Rwanda, Where All Sides Lose

April 27, 1994

Squeezed between remotest Tanzania and Zaire and touching Uganda, the tragic little countries of Rwanda and Burundi defy any agency that might be tempted to intervene against slaughter.

Following the April 6 plane crash, allegedly by rocket fire, killing the Hutu presidents of the two countries, the Hutu army and presidential guard of Rwanda have been on a murder binge. The victims have been majority Hutu civilians and minority Tutsi civilians. The figure of 100,000 deaths is an informed guess.

In a political sense, this rage under the aegis of an interim government is lunatic. It triggered the release of the small Tutsi insurgent army, the Rwanda Patriotic Front, from its cease-fire. The RPF is overrunning much of the country. Government forces that launched the slaughter have proved unable to stop it, or uninterested.

Aid workers and U.N. officials and Amnesty International agree that what's going on is not "ethnic war" but a slaughter launched by the government. Battle between government and rebel forces is by comparison minor. Part of the danger is that the slaughter in Rwanda, which has been under majority Hutu rule since independence, could slop over to Burundi, where minority Tutsi rule gave way to a system of shared power only recently.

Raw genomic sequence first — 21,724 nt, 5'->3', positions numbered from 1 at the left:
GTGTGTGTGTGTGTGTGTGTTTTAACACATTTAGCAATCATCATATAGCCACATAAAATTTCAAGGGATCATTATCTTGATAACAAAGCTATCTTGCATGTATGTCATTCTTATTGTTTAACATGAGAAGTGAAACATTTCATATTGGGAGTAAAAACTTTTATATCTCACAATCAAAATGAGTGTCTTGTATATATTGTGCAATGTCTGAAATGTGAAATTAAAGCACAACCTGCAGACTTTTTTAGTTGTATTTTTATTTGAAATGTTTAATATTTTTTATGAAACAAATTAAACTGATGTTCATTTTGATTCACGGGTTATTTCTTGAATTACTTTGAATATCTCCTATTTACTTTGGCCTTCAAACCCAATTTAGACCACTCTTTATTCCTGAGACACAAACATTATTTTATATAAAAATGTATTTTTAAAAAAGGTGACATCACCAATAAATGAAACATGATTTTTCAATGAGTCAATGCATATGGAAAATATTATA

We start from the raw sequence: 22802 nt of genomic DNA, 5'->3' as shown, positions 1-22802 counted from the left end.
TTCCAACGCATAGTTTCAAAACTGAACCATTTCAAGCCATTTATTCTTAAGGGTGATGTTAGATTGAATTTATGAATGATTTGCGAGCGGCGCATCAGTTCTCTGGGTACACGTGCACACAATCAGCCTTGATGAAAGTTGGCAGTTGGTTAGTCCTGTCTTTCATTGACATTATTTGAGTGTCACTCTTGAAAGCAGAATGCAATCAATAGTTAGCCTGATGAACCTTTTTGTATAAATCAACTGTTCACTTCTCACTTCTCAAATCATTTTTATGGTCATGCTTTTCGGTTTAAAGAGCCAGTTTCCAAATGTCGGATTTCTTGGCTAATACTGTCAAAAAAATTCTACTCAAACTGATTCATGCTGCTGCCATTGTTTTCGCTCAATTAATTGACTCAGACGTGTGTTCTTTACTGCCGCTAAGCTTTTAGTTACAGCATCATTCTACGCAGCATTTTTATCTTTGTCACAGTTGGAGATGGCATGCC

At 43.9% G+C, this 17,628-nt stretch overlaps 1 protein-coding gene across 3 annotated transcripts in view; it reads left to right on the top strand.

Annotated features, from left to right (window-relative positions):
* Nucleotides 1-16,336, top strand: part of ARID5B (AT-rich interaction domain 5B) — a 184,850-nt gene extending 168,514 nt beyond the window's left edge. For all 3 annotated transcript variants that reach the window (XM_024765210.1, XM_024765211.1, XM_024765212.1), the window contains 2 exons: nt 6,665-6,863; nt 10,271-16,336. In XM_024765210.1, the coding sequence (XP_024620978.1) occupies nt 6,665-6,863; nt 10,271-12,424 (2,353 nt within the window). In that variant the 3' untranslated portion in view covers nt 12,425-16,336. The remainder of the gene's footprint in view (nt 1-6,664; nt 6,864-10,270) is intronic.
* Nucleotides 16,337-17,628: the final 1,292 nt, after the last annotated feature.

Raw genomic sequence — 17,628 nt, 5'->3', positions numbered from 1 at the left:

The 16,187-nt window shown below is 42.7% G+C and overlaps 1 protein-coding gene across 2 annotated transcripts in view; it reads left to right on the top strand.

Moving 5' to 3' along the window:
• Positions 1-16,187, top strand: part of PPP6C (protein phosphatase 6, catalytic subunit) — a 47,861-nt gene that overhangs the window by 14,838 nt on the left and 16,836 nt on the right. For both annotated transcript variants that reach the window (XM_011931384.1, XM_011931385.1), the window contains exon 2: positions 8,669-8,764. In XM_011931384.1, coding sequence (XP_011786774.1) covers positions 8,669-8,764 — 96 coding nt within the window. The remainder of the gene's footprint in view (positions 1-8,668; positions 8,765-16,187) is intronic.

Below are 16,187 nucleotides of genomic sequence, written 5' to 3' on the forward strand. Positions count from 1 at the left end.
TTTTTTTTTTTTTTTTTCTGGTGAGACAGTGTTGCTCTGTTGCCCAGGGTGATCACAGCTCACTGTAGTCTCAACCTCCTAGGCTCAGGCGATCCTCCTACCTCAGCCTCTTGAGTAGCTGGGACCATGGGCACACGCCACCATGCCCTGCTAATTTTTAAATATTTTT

A Tutsi military coup against Hutu civil leadership failed last week in Burundi. Most Tutsi soldiers sat it out, fearing Hutu reprisals. But Burundi is still tense and still receiving refugees.

The Tutsi and Hutu are physically different peoples who speak a common language and have often inter-married. They have been linked for centuries, with the minority Tutsi as overlords and majority Hutu as underclass. This relationship cannot be sustained in modern times. Shared power is the only formula making sense. Shared power was the victim of the plane crash and slaughters in Rwanda, and the intended victim of the coup attempt in Burundi.

Cease-fires have been announced. All frustrated onlookers must pray they are kept. It is easy to sympathize with RPF contempt for the post-purge Rwanda government. But the RPF cannot provide civil order without Hutu participation.

African statesmen have tried nobly to broker accommodation. The probability is that their apparent success rather than failure provoked the assassinations and carnage. Eventually, the accommodation route will have to be taken again. There is no alternative but endless slaughter.

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